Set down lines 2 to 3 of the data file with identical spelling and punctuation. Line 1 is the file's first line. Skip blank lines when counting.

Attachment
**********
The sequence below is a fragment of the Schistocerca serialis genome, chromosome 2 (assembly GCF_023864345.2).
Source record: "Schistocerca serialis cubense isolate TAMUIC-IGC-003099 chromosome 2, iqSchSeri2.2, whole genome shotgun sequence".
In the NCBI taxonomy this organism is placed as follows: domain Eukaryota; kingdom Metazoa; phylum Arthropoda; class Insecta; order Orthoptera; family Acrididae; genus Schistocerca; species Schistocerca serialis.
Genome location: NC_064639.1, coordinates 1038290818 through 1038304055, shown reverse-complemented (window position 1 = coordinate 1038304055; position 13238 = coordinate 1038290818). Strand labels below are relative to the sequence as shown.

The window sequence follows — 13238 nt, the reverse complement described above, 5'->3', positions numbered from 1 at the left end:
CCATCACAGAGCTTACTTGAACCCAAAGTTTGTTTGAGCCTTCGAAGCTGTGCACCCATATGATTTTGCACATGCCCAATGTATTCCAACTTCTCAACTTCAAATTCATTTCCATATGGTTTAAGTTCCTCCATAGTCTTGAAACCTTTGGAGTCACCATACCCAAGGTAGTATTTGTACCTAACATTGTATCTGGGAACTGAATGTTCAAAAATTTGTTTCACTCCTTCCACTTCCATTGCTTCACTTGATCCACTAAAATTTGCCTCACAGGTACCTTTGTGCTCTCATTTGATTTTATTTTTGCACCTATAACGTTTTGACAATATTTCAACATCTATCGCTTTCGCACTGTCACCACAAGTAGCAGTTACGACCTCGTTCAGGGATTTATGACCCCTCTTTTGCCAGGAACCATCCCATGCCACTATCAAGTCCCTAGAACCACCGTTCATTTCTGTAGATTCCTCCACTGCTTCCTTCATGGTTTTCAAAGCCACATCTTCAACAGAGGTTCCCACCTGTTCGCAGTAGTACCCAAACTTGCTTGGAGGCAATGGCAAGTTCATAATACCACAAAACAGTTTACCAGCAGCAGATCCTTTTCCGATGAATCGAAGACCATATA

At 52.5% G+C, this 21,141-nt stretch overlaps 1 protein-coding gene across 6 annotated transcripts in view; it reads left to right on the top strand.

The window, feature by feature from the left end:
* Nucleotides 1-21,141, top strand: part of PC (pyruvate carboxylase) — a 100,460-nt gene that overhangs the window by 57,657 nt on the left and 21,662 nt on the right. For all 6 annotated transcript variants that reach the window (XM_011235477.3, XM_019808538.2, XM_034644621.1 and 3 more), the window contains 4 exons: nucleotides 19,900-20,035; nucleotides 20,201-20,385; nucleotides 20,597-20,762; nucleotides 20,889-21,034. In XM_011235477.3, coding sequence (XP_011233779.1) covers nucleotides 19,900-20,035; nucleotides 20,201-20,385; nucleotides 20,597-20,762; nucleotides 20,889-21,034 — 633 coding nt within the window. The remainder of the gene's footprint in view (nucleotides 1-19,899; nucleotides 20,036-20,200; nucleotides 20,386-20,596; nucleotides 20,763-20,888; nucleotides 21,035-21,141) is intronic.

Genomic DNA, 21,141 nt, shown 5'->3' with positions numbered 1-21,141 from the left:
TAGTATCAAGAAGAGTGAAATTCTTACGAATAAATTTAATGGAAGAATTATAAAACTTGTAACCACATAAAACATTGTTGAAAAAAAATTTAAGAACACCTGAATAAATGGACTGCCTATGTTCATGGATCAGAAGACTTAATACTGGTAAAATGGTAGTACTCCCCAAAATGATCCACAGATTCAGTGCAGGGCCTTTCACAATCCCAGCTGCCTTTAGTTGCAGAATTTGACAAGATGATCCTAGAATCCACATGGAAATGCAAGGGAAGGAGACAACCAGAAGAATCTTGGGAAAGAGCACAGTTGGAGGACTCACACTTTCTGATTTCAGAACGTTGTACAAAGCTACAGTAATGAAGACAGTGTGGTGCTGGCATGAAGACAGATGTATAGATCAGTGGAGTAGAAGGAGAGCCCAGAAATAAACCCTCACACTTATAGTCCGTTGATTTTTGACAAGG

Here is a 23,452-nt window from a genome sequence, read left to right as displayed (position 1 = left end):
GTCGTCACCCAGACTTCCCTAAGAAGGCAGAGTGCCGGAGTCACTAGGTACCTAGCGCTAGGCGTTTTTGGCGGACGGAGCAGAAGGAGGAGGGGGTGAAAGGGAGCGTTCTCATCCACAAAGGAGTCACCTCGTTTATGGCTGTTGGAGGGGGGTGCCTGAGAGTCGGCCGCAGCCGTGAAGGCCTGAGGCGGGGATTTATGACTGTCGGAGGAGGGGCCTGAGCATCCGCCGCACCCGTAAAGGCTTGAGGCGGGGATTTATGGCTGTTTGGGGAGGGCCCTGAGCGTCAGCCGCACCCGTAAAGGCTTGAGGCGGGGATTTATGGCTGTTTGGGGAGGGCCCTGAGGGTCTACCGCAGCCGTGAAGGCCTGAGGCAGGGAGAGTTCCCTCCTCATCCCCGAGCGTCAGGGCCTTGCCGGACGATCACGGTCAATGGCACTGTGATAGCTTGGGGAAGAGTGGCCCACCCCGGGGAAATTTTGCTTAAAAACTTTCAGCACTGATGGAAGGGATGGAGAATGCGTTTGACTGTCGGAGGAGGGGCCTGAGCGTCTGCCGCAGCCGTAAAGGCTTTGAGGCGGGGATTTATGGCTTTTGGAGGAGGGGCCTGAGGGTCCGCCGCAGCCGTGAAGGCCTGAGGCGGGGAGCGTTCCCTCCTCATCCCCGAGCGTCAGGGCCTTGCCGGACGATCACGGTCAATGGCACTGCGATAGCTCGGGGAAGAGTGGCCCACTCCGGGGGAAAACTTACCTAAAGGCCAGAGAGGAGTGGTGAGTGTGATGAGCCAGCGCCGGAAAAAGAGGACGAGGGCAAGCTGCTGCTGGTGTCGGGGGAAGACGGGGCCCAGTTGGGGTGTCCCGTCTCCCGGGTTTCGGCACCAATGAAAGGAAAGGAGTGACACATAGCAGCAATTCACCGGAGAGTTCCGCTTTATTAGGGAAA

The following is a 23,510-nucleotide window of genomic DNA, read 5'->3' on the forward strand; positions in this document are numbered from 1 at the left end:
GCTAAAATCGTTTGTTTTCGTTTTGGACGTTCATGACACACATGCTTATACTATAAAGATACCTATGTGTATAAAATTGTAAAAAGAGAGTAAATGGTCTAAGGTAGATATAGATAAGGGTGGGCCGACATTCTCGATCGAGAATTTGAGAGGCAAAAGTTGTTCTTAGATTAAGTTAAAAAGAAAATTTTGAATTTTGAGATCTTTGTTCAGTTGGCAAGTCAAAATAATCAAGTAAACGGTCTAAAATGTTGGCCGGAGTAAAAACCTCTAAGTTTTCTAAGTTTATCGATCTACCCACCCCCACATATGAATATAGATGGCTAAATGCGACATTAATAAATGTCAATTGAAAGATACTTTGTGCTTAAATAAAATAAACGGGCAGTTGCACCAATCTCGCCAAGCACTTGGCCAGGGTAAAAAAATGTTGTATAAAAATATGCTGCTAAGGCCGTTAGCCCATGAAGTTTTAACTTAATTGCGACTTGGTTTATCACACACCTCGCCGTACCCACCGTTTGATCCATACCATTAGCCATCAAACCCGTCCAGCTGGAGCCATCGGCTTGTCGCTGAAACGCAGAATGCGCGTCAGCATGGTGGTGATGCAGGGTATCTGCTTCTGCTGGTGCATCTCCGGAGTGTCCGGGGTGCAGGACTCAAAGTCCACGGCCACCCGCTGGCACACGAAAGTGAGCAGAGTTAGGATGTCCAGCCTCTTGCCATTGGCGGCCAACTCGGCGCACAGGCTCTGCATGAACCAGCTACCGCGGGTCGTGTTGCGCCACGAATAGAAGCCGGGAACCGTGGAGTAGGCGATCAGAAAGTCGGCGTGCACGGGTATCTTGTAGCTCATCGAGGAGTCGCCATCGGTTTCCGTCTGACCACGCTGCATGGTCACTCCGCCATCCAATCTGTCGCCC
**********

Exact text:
Source record: "Schistocerca serialis cubense isolate TAMUIC-IGC-003099 chromosome 2, iqSchSeri2.2, whole genome shotgun sequence".
In the NCBI taxonomy this organism is placed as follows: domain Eukaryota; kingdom Metazoa; phylum Arthropoda; class Insecta; order Orthoptera; family Acrididae; genus Schistocerca; species Schistocerca serialis.